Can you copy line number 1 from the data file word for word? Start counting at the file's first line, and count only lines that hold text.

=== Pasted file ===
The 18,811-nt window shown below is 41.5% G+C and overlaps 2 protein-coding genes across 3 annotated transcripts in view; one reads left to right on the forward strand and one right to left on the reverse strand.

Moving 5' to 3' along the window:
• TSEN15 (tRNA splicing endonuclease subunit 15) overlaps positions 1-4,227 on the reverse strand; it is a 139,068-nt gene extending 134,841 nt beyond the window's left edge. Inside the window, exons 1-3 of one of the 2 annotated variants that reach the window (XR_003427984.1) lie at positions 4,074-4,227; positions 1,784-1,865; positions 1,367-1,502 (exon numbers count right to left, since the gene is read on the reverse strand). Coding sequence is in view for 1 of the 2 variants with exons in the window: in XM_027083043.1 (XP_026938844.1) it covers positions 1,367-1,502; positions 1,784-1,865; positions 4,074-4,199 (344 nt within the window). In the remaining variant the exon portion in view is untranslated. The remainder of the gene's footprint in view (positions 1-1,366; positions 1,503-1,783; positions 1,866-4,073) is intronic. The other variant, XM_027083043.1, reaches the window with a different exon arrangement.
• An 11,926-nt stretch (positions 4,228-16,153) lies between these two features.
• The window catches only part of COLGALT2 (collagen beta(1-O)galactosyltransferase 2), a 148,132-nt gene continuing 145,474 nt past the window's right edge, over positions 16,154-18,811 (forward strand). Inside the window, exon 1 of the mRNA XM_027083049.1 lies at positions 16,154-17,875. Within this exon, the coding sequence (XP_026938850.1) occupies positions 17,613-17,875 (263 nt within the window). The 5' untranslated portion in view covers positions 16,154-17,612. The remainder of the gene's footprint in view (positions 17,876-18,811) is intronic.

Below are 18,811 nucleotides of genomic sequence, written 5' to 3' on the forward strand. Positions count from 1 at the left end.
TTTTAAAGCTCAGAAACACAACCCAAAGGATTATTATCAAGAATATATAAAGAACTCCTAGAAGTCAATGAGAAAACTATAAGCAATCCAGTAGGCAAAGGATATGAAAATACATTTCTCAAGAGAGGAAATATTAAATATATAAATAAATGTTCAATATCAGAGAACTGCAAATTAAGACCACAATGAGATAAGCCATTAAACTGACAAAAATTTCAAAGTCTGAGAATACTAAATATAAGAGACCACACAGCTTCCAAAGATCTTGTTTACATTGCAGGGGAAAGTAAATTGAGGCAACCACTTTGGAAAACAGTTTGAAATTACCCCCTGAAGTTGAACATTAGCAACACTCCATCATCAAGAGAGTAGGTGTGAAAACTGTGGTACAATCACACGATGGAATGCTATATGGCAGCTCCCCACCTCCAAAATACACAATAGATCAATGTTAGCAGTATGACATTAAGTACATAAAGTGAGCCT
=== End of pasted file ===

The 18,811-nt window shown below is 41.5% G+C and overlaps 2 protein-coding genes across 3 annotated transcripts in view; one reads left to right on the forward strand and one right to left on the reverse strand.